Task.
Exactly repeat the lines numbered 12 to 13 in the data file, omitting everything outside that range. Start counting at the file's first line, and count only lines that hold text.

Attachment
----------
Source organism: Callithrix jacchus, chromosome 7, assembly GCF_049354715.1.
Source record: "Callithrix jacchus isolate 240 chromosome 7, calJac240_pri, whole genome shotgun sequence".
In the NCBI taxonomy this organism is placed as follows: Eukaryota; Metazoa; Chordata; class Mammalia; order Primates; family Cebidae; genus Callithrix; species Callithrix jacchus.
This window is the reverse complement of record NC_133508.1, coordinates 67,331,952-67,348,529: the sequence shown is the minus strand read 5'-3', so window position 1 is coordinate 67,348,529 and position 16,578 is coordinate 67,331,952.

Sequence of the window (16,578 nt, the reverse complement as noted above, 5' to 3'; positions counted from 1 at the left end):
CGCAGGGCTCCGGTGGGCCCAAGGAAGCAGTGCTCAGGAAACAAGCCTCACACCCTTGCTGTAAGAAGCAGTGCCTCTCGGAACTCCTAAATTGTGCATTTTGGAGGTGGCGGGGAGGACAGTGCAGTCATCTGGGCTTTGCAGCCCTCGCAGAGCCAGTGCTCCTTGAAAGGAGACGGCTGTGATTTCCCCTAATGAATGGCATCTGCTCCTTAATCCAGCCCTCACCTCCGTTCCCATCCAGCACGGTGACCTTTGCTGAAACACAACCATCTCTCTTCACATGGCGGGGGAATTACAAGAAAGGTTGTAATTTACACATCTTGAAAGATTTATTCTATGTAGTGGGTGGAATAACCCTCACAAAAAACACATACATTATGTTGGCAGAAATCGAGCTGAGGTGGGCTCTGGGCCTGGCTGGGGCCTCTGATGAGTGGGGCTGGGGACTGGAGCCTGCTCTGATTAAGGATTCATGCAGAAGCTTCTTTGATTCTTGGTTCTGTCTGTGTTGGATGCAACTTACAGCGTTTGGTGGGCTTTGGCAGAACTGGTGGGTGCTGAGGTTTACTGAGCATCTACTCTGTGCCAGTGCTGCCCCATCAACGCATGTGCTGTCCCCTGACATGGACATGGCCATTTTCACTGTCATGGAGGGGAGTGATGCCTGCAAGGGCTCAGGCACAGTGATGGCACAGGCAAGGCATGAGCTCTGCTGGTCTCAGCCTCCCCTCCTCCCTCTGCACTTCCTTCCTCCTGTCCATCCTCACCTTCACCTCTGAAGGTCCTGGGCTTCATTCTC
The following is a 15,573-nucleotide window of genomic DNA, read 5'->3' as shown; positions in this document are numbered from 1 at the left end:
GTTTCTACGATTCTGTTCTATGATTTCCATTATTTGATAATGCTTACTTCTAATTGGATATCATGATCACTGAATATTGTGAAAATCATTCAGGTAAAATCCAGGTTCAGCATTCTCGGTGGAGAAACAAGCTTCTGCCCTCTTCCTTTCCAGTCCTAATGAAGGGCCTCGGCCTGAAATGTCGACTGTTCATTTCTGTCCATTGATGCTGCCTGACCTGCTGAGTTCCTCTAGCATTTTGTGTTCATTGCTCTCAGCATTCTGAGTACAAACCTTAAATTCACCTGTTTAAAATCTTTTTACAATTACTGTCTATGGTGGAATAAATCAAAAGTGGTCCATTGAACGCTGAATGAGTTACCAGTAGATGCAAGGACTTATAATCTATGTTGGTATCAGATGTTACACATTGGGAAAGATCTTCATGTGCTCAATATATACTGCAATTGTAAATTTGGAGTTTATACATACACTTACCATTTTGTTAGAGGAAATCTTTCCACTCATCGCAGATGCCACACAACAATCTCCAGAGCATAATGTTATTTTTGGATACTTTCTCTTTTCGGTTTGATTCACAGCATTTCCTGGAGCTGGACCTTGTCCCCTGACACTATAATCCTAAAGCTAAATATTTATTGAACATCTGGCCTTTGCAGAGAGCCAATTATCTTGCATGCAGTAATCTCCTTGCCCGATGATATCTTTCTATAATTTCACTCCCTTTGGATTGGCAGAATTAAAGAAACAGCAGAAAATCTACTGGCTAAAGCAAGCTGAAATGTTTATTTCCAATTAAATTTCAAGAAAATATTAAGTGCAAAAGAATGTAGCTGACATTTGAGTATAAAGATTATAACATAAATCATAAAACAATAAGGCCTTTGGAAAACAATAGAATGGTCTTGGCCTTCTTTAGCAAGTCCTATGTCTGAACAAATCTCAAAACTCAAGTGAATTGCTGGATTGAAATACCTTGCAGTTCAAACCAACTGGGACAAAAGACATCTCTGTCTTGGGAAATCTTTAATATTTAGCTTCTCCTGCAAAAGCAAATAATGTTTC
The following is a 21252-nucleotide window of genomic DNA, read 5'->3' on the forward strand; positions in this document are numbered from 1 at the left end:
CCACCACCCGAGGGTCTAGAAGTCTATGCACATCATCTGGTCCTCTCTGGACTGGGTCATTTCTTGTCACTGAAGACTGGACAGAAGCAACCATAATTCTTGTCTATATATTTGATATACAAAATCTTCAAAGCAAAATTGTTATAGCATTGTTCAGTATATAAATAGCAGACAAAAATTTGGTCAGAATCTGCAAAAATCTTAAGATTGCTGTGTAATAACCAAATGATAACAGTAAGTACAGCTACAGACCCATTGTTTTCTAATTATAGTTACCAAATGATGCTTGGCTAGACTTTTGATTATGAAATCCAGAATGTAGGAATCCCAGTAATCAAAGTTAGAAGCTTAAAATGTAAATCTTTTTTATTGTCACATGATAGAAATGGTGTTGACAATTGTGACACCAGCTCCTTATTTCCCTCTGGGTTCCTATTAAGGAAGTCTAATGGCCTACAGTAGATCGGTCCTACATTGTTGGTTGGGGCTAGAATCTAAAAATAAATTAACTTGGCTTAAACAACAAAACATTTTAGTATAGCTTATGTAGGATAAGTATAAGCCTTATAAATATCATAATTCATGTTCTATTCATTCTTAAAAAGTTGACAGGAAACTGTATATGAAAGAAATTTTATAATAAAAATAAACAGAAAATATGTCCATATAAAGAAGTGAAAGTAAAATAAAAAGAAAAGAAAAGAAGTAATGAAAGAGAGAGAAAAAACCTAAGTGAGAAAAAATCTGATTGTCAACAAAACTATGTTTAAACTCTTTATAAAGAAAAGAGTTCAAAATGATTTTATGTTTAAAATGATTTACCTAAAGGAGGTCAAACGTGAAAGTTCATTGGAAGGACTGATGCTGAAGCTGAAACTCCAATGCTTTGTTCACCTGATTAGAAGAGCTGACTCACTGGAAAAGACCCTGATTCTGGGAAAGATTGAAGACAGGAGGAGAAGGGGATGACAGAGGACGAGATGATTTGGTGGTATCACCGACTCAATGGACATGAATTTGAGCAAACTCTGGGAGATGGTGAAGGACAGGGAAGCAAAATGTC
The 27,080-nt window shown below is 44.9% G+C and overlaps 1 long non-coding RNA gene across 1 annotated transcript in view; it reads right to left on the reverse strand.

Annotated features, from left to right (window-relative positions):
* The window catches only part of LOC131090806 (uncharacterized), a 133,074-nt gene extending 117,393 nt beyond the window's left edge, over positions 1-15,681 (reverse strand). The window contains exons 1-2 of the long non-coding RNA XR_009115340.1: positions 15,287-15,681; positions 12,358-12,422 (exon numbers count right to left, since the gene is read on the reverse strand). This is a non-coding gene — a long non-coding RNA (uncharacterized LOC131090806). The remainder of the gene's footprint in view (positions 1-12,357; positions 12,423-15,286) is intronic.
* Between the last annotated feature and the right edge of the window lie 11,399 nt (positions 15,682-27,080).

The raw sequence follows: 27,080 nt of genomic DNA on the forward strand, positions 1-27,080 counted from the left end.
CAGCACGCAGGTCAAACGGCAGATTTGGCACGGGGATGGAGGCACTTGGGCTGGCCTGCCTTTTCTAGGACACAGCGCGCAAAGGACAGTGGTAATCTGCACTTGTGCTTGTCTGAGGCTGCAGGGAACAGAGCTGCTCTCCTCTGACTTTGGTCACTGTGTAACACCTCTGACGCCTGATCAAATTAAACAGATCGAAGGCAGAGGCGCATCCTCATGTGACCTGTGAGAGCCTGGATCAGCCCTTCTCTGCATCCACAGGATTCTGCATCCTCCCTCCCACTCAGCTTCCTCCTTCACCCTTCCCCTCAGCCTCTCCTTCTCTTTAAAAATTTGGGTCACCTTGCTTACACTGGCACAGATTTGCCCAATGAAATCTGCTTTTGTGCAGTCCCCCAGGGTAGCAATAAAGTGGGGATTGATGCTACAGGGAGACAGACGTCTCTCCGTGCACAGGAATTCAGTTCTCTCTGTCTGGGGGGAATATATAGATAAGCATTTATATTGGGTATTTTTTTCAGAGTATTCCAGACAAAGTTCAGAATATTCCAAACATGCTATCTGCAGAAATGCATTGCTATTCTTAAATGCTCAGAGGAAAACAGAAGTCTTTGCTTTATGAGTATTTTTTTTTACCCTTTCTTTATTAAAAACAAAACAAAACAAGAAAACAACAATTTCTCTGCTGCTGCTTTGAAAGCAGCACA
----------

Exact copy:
Annotated features, from left to right (window-relative positions):
* The window catches only part of LOC131090806 (uncharacterized), a 133,074-nt gene extending 117,393 nt beyond the window's left edge, over positions 1-15,681 (reverse strand). The window contains exons 1-2 of the long non-coding RNA XR_009115340.1: positions 15,287-15,681; positions 12,358-12,422 (exon numbers count right to left, since the gene is read on the reverse strand). This is a non-coding gene — a long non-coding RNA (uncharacterized LOC131090806). The remainder of the gene's footprint in view (positions 1-12,357; positions 12,423-15,286) is intronic.